MONDAY, 7/2/12, Issue 49

@Jaxonpool _______

DearT-U(2)Roxana: I have near-shored this letter-writing operation to Roxana, a woman in Macclenny.  I pay her to write these letters to the T-U editor for me.  You don’t mind, do you, Mr. T-U editor?  A late-middle-aged high-school drop-out, Roxana’s rode-hard-and-put-up-wet, which is to say, she’s been around the block a few times.  Her mix of malice, condescension, censoriousness, complacency, carelessness with facts, willful ignorance, sweeping generality, and moral callousness is just right.  These letters she ghost-writes fit in perfectly with some of the crankiest items you print.  I’m lucky to have found her.  Good help is hard to find.

Roxana, back in the day

About near-shoring, I was way ahead of it.  Others are just now catching on.  The New York Times (07/02/2012) reports that Wall Street firms are near-shoring middle-level jobs to places like Jacksonville:

New York’s biggest investment houses are shifting jobs out of the area and expanding in cheaper locales in the United States, threatening the vast middle tier of positions that form the backbone of employment on Wall Street. . . . [S]ervices like accounting, trading and legal support, and human resources and compliance are being shifted to places like Salt Lake City, North Carolina, and Jacksonville, Florida . . . . Since the end of 2009, Deutsche Bank’s work force in the New York area has fallen to 6,900 from 7,400 even as its staff in Jacksonville rose to 1,000 from 600. . . . Deutsche Bank’s office in Jacksonville started out in 2008 as a back-office service center, according to bank officials. Since then, technology workers, legal and compliance staff members, and trading support jobs have been added. More recently, some traders who deal directly with clients are being located there. Lower costs and taxes are behind the moves, the officials said.

Read more here: Financial Giants Are Moving Jobs Off Wall Street

Well, once again I have found myself ahead of a trend.  Near-shoring is nothing new to me.  I thought of it before Deutsche Bank did.  I went through a phase of off-shoring before discovering near-shoring.

I started with off-shoring.  A lot of time can be saved by farming out to someone else the technicalities of writing the letter.  Why should I opine when I can pay someone to do it for me?  It’s not hard to find a tech writer in a relatively poor English-speaking country.  They’re easy to locate through the Internet.  And people in India, Ireland, Jamaica, Nigeria, and Zimbabwe are willing to work for dirt cheap.  I used people in all of these countries.  I’d give him or her an idea, and I’d send a link to Michael Savage’s radio program so they’d get a sense of speech rhythms and vocabulary I wanted.  Then the person would do the heavy lifting of fleshing out my idea into words.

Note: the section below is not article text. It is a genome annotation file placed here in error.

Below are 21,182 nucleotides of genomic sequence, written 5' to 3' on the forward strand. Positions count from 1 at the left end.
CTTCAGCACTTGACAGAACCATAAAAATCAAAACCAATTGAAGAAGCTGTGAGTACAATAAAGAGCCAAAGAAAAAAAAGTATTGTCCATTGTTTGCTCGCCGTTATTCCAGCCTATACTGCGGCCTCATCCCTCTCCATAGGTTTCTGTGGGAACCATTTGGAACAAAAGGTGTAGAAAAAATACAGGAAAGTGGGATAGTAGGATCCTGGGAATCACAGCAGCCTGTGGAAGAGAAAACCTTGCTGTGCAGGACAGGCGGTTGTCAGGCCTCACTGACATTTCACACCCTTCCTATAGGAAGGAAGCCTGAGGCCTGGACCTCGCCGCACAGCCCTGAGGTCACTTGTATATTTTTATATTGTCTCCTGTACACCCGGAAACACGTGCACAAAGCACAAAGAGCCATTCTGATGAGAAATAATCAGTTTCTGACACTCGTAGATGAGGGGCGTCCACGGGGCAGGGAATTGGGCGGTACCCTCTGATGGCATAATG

I mainly tried off-shoring to India.  But there were problems.  For one thing, the Indians use British idioms and diction.  For another, these writers didn’t know our culture, so they could never get the tone right.  If the letter was supposed to address the Jacksonville city council raising mileage rates, they could never stay on topic, but veered off into either a rant or a paean about the current prime minister, Manmohan Singh.  It was frustrating.

Atheists at work.

Politics wasn’t the only problem.  There was also religion.  He or she couldn’t help sneaking in a reflection of personal bias.  A Hindu writer would reference the 2008 Mumbai attacks.  A Muslim would fleetingly mention the ghettoisation of Indian Muslims.  And then there was the time I wanted a letter addressing the blasphemy inherent in the ‘God particle’: the Muslim writer took the matter so seriously he organized a Jihad, vowing to smash the Higgs boson particle himself.  It was hopeless.

This fellow wrote letters for me.

These writers understood the concept of vitriol well enough, but they could never nail down the nuances of Tea-Party rage.  I needed a domestic source.  So I put an ad on Craigslist.  I needed an American with a remarkably limited information diet, and I found Roxana, the woman in Macclenny.

White, in her late 40s, stout, uneducated, a smoker, living in the sticks, never been out of Florida, no curiosity whatsoever, Roxana was perfect!  I’m not sure she’s ever even been to Jacksonville.  Back in the day she resembled Daisy Mae Yokum: beautiful and hopelessly in love with Macclenny’s most prominent resident.  These days she done lapped, as in “Damn! Look at that girl: her stomach done lapped over her waste line.”  Fortunately, she done lapped only once.